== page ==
In 1975, the legislature passed regulations requiring that all new automobiles and trucks have a catalytic converter installed as part of the emission system of the vehicle. The purpose was to decrease automobile pollution that plagued our environment especially in larger cities. As the population was growing and there were more drivers on the road, automobile pollution was becoming a serious problem. Smog was blanketing some cities and more and more people were developing respiratory problems as a result.
Catalytic converters were developed to aid in the transformation of automobile emissions into less harmful substances that would not negatively impact the environment. Usually, a catalytic converter is located between the engine and muffler. It appears as a cylinder with a honeycomb structure lined with a thin metal oxide. The basic premise of a catalytic converter was that it works by converting dangerous exhaust emissions of hydrocarbons and carbon monoxide to harmless carbon dioxide (a gas that you exhale when you breathe) and water vapor. As new cars came on the market, catalytic converters were required as standard operating equipment to improve the air pollution problems in the United States. Due to the precious metals inside the converters catalytic converter recycling was born.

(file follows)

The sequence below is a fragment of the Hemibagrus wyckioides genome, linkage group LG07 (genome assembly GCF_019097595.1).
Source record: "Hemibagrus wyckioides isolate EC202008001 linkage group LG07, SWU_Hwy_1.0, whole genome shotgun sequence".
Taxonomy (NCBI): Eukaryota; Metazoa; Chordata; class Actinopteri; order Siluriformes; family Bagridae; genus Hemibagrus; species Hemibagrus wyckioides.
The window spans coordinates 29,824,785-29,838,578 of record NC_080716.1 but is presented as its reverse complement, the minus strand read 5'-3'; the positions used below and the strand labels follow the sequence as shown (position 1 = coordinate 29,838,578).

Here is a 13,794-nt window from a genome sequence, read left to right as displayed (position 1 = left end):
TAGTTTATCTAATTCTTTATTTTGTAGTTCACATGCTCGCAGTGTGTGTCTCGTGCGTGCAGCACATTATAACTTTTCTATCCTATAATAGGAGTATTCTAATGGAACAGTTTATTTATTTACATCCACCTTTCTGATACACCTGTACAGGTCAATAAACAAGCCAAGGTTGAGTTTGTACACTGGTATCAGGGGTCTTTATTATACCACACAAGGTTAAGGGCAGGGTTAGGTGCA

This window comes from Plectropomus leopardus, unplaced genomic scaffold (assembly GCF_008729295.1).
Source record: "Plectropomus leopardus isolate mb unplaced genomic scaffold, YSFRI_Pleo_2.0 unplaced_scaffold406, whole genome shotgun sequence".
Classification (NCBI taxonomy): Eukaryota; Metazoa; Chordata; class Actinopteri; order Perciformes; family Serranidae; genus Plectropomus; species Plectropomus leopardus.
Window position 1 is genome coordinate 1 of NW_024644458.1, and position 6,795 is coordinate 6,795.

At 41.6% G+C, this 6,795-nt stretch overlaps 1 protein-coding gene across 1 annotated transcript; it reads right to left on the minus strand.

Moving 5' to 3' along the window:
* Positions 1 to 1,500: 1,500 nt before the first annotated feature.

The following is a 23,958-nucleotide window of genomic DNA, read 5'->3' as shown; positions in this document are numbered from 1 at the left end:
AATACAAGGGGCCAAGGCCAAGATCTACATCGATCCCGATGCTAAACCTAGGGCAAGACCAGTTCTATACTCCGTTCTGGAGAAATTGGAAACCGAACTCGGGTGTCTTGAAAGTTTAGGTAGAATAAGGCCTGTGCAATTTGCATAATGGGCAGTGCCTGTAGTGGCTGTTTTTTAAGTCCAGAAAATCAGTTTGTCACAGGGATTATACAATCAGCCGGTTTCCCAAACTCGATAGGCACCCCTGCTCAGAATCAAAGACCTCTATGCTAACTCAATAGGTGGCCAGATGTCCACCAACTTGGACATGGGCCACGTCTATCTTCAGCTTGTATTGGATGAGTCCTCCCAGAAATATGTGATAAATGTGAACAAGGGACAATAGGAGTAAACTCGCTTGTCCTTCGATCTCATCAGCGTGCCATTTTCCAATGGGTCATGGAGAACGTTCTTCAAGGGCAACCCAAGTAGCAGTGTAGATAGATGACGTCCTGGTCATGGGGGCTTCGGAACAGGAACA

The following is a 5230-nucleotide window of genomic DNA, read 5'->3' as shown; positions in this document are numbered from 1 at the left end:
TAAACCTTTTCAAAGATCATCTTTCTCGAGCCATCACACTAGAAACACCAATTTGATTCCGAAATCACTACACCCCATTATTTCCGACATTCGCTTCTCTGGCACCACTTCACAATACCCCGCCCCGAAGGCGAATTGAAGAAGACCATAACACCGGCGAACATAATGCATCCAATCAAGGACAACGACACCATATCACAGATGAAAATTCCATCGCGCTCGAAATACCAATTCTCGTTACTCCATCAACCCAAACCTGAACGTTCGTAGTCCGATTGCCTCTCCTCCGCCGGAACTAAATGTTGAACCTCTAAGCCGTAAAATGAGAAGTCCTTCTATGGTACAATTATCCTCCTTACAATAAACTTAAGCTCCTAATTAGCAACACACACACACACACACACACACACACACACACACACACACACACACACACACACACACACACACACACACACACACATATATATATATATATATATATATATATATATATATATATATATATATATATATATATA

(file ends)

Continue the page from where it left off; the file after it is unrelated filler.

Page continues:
For a catalyst to be effective and efficient, it was necessary for a small amount of platinum, palladium or other precious metals to be coated on the pellets of aluminum oxide. These key ingredients bring about the catalyst activity converting carbon monoxide and hydrocarbons into harmless water vapor and carbon dioxide. Metals that could tolerate high temperatures were needed and these two metals meet the specifications. Less than one tenth of an ounce of platinum and palladium are deposited on the converter.
Catalytic converters are engineered to last the life of the car, but unfortunately as with any mechanical device, they sometimes go out and must be replaced. But the good news is that there are many companies that will pay for your scrap catalytic converter for the precious metals contained in the converter as they can be extracted by professionals. These metals are more precious than gold and are highly sought by recyclers. The price paid for scrap converters will fluctuate based on market prices and the type of converter for sale. Some converters contain more precious metals than others.
This type of recycling is ideal for the environment. Our landfills are not being overfilled, and individuals are receiving compensation for scrap converters. Everyone benefits from recycling and protecting the environment thus improving our air quality.